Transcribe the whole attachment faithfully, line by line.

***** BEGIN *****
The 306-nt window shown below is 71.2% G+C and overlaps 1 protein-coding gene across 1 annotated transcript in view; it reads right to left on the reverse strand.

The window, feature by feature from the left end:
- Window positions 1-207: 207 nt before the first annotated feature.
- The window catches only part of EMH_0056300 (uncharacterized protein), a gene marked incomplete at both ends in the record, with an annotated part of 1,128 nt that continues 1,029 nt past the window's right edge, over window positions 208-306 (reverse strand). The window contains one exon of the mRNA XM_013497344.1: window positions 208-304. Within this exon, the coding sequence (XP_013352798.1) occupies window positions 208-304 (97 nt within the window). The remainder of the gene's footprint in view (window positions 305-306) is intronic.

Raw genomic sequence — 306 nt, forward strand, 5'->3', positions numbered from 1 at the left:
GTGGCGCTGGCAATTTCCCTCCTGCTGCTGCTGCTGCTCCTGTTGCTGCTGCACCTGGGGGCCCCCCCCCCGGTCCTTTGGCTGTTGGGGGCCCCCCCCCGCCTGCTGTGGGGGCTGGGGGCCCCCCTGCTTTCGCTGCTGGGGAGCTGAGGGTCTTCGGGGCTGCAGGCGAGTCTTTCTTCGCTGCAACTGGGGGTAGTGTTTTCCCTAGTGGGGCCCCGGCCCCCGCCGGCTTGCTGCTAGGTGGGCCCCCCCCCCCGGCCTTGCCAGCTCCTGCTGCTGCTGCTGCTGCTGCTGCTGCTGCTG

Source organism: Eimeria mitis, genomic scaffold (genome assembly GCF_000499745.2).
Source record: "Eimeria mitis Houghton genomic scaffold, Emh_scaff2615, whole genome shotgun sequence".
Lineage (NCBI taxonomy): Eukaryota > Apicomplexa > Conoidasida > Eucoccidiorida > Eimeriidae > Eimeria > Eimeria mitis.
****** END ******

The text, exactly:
The 306-nt window shown below is 71.2% G+C and overlaps 1 protein-coding gene across 1 annotated transcript in view; it reads right to left on the reverse strand.

The window, feature by feature from the left end:
- Window positions 1-207: 207 nt before the first annotated feature.
- The window catches only part of EMH_0056300 (uncharacterized protein), a gene marked incomplete at both ends in the record, with an annotated part of 1,128 nt that continues 1,029 nt past the window's right edge, over window positions 208-306 (reverse strand). The window contains one exon of the mRNA XM_013497344.1: window positions 208-304. Within this exon, the coding sequence (XP_013352798.1) occupies window positions 208-304 (97 nt within the window). The remainder of the gene's footprint in view (window positions 305-306) is intronic.

Raw genomic sequence — 306 nt, forward strand, 5'->3', positions numbered from 1 at the left:
GTGGCGCTGGCAATTTCCCTCCTGCTGCTGCTGCTGCTCCTGTTGCTGCTGCACCTGGGGGCCCCCCCCCCGGTCCTTTGGCTGTTGGGGGCCCCCCCCCGCCTGCTGTGGGGGCTGGGGGCCCCCCTGCTTTCGCTGCTGGGGAGCTGAGGGTCTTCGGGGCTGCAGGCGAGTCTTTCTTCGCTGCAACTGGGGGTAGTGTTTTCCCTAGTGGGGCCCCGGCCCCCGCCGGCTTGCTGCTAGGTGGGCCCCCCCCCCCGGCCTTGCCAGCTCCTGCTGCTGCTGCTGCTGCTGCTGCTGCTGCTG

Source organism: Eimeria mitis, genomic scaffold (genome assembly GCF_000499745.2).
Source record: "Eimeria mitis Houghton genomic scaffold, Emh_scaff2615, whole genome shotgun sequence".
Lineage (NCBI taxonomy): Eukaryota > Apicomplexa > Conoidasida > Eucoccidiorida > Eimeriidae > Eimeria > Eimeria mitis.